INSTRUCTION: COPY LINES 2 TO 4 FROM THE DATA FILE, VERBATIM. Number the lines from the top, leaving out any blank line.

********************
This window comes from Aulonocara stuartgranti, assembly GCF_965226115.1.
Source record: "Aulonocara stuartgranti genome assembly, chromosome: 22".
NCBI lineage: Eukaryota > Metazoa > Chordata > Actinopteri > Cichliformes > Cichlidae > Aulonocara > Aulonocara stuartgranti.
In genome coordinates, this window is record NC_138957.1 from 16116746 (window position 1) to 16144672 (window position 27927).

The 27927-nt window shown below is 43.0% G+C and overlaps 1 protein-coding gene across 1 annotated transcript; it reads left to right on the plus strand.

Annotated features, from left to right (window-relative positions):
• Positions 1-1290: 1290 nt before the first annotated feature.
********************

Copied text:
Source record: "Aulonocara stuartgranti genome assembly, chromosome: 22".
NCBI lineage: Eukaryota > Metazoa > Chordata > Actinopteri > Cichliformes > Cichlidae > Aulonocara > Aulonocara stuartgranti.
In genome coordinates, this window is record NC_138957.1 from 16116746 (window position 1) to 16144672 (window position 27927).